Coined by critics a sound alchemist (Le Monde) for his music and performance work, Mikhail Karikis has developed a vocabulary which fuses the avant-garde, Balkan folk and pop influences. With studies in music in his native country Greece, in Architecture and Fine Art in London, Karikis’s interdisciplinary work is embraced equally by art galleries and concert halls and focuses particularly on the voice as a sculptural material confronting notions of identity. His collaborators range from visual artists - Sonia Boyce, Zineb Sedira, Oreet Ashery - to classical choirs - Hilliard Ensemble, Alamire, Cantamus - pop-musicians - Björk, DJ Spooky - and fashion houses - Prada, Rozalb de Mura. Karikis’s work has been shown widely, including at Tate Modern, Tate Britain, Purcell Room, BAFTA, Nederlands Dans Theater, Musée Cantonal des Beaux-Arts (Switzerland), Colston Hall, Synch Festival (Greece), De La Warr Pavilion, Milton Keynes Gallery, Whitstable Biennale and elsewhere. His music has been released world-wide by Sub Rosa records, the MIT Press, One Little Indian label and the University of Oxford.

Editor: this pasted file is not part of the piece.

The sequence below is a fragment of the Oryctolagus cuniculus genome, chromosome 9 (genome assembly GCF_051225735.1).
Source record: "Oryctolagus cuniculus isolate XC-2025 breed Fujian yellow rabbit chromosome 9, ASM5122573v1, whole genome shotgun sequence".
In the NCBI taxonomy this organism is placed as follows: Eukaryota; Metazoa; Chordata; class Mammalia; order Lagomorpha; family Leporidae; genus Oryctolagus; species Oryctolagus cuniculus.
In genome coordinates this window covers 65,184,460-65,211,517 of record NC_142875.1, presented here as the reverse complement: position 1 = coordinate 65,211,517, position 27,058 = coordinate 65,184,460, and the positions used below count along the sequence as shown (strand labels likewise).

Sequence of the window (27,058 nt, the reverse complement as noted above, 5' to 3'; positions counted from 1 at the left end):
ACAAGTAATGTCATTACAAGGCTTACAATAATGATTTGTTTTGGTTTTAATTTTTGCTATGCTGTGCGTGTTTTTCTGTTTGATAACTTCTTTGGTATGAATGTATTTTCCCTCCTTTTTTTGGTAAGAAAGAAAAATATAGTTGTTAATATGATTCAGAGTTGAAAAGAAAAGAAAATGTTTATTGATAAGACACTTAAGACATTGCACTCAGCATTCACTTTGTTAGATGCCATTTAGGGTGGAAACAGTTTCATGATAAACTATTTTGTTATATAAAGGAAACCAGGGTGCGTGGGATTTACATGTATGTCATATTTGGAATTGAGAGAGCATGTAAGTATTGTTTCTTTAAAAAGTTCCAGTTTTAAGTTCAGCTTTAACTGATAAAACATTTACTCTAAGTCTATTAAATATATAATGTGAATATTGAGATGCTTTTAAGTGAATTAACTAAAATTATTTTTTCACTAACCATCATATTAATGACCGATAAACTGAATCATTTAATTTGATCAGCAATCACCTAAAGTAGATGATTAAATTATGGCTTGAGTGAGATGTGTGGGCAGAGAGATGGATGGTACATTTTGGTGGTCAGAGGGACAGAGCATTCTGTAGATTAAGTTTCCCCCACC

Love Song instructs a vocalist to utter the phrase I love you one thousand times without ever pausing for breath. The composition permits the use of electronics. In the recording by Karikis, the multiple utterings of I love you take place on the breath-intake. Speaking while inhaling distorts and injures the voice, and exhausts the performer. Multiple recordings of this act were repeated and layered in the studio. In effect, the piece becomes an endurance test and records the voice attacking itself until the lungs fill with air and become metaphorically saturated with love words, and the voice can speak no more. The work suggests a private emotional experience whose intensity or even destructiveness becomes unspeakable.
Mikhail Karikis, portrait by Uriel Orlow.